Saturday, August 1, 2020
Statues of Russian Conquerors in North Caucasus Intended to Reduce Peoples There to ‘Footnotes’ in Moscow’s Narrative, Tlostanova Says
Staunton, July 30 – “The rhetoric of those who demand the preservation of monuments to military criminals and colonizers and even more the construction of new ones is based on a crude simplification and distortion of history and on barbarism sanctioned from above, according to Madina Tlostanova.
The Circassian professor at Sweden’s Linköping University argues that the intent of those who do so is to reduce the indigenous peoples in the North Caucasus to mere “footnotes” in Moscow’s imperial narrative (zapravakbr.com/index.php/30-uncategorised/1504-madina-tlostanova-ritorika-tekh-kto-trebuet-sokhraneniya-pamyatnikov-voennym-prestupnikam-i-kolonizatoram-a-tem-bolee-stroitel-stva-novykh-osnovana-na-grubom-uproshchenii-i-iskazhenii-na-sanktsionirovannom-nevezhestve).
Russia is doing what other states have done, using “monuments as mute but powerful symbols of its rule and imposing and normalizing its model of history.” That means that the victims of this imposition must “symbolically exorcise” these monuments as “an important component of decolonialization.”
“An aggressive policy of memory, which can be expressed both in the destruction of monuments and in the setting up of new ones leads to a situation in which entire peoples are reduced to mere ‘footnotes’ in the historical narrative of the rulers” and thus are kept from dealing with their own history in ways that allow them to overcome continuing traumas.
In short, what the powers that be are doing with the intent of wiping out the history of the conquered has the effect of reinforcing the importance to them of challenging that narrative and insisting on their own, Tlostanova suggests.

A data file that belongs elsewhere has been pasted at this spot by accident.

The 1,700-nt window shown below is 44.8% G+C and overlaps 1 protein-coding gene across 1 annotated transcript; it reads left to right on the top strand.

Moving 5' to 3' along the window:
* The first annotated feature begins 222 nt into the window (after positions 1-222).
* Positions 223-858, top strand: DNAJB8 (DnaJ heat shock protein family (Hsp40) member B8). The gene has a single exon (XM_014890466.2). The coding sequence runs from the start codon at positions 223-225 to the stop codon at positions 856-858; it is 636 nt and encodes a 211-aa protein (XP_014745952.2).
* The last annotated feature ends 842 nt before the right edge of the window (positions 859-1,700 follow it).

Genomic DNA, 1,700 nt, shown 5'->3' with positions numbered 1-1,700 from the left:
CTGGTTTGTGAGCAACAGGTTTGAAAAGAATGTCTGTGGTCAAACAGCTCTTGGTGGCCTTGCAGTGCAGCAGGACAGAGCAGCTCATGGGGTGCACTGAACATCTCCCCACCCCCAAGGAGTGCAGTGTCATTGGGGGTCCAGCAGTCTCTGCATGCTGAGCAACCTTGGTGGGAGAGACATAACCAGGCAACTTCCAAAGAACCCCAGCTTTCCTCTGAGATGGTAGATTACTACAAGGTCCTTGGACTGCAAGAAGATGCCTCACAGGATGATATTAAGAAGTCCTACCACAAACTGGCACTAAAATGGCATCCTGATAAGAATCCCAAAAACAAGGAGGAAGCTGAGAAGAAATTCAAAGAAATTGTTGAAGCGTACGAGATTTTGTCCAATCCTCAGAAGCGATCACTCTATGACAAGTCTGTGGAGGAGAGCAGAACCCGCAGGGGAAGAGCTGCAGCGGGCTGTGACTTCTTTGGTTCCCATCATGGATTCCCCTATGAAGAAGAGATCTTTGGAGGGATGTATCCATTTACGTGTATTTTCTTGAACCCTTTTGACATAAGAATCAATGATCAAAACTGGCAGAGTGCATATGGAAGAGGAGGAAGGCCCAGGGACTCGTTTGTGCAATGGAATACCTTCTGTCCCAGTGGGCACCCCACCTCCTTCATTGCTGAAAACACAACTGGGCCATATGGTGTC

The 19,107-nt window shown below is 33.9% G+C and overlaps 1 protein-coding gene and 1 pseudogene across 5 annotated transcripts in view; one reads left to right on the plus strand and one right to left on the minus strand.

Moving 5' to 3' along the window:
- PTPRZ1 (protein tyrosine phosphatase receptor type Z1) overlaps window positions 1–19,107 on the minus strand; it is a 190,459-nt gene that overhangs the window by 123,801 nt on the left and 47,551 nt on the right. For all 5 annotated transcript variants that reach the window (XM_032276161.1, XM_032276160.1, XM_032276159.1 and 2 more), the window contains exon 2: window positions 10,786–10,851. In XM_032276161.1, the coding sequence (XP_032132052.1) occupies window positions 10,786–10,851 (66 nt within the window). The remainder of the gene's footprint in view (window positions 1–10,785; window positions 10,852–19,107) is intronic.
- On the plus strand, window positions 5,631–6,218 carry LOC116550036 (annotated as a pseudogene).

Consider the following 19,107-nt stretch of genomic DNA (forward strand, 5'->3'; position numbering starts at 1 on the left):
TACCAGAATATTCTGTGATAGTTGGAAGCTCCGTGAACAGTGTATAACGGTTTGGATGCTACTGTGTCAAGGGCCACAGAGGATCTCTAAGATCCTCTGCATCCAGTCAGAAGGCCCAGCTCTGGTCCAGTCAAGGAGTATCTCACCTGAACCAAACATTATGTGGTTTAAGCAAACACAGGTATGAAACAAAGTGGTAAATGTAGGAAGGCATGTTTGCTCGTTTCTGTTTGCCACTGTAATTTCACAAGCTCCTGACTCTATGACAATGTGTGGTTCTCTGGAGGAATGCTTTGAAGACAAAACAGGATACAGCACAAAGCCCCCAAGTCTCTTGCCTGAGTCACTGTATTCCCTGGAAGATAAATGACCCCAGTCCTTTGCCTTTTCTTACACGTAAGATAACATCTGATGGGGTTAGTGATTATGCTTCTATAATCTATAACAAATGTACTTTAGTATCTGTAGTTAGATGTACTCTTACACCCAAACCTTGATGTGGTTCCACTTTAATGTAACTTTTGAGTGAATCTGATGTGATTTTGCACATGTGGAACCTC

The Circassian scholar draws on the idea of “colonial aphasia,” a concept developed by Ann Laura Stoler of New York’s New School for Social Research to explain how the deprivation of historical memory by the conquerors continues with new statues and intentionally deprives the subject peoples of their history and even ability to talk about it.
In such situations, there are invariably “double standards” between how the past of the conqueror and the past of the conquered are treated, she continues, something that distorts the memory of both. The recent erection of a memorial near Sochi to tsarist forces is a clear example of this.
The memorial was erected “not in a place of memory, however odious” from tsarist or Soviet times, but in “a hastily erected remake among World War II monuments,” thus conflating history and serving to eliminate any real references to what the conquerors did or the conquered suffered in the 19th century.
Such a pastiche, Tlostanova says, reflects the fact that Moscow has always acted “in narrowly pragmatic geopolitical interests of Russian Empire that is eternally seeking to catch up with the West” and it has taken from other empires models without fusing them into a single and consistent model of its own.